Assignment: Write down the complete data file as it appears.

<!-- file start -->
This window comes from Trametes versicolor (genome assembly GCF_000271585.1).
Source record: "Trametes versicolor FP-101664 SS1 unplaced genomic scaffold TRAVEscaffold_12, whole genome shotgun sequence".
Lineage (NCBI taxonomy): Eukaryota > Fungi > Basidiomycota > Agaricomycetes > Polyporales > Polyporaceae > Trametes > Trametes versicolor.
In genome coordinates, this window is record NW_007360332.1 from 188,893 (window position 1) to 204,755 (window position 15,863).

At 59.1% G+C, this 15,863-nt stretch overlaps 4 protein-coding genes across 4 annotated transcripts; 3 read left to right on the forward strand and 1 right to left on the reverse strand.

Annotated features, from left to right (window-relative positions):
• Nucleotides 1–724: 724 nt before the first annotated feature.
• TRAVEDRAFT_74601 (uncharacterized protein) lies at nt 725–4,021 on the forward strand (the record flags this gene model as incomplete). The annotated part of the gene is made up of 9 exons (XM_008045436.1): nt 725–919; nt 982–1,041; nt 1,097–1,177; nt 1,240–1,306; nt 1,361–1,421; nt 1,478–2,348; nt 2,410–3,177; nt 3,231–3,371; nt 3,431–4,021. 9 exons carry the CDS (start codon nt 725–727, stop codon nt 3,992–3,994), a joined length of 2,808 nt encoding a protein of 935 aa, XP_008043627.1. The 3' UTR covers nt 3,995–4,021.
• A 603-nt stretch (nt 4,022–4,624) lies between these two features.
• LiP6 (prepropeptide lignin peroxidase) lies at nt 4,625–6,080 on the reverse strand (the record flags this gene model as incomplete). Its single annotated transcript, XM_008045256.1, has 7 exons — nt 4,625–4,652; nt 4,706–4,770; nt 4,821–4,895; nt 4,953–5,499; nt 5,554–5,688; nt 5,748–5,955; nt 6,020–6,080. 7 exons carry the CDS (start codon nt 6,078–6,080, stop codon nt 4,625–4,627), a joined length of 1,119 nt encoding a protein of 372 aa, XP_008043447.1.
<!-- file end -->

This window comes from Trametes versicolor (genome assembly GCF_000271585.1).
Source record: "Trametes versicolor FP-101664 SS1 unplaced genomic scaffold TRAVEscaffold_12, whole genome shotgun sequence".
Lineage (NCBI taxonomy): Eukaryota > Fungi > Basidiomycota > Agaricomycetes > Polyporales > Polyporaceae > Trametes > Trametes versicolor.
In genome coordinates, this window is record NW_007360332.1 from 188,893 (window position 1) to 204,755 (window position 15,863).

At 59.1% G+C, this 15,863-nt stretch overlaps 4 protein-coding genes across 4 annotated transcripts; 3 read left to right on the forward strand and 1 right to left on the reverse strand.

Annotated features, from left to right (window-relative positions):
• Nucleotides 1–724: 724 nt before the first annotated feature.
• TRAVEDRAFT_74601 (uncharacterized protein) lies at nt 725–4,021 on the forward strand (the record flags this gene model as incomplete). The annotated part of the gene is made up of 9 exons (XM_008045436.1): nt 725–919; nt 982–1,041; nt 1,097–1,177; nt 1,240–1,306; nt 1,361–1,421; nt 1,478–2,348; nt 2,410–3,177; nt 3,231–3,371; nt 3,431–4,021. 9 exons carry the CDS (start codon nt 725–727, stop codon nt 3,992–3,994), a joined length of 2,808 nt encoding a protein of 935 aa, XP_008043627.1. The 3' UTR covers nt 3,995–4,021.
• A 603-nt stretch (nt 4,022–4,624) lies between these two features.
• LiP6 (prepropeptide lignin peroxidase) lies at nt 4,625–6,080 on the reverse strand (the record flags this gene model as incomplete). Its single annotated transcript, XM_008045256.1, has 7 exons — nt 4,625–4,652; nt 4,706–4,770; nt 4,821–4,895; nt 4,953–5,499; nt 5,554–5,688; nt 5,748–5,955; nt 6,020–6,080. 7 exons carry the CDS (start codon nt 6,078–6,080, stop codon nt 4,625–4,627), a joined length of 1,119 nt encoding a protein of 372 aa, XP_008043447.1.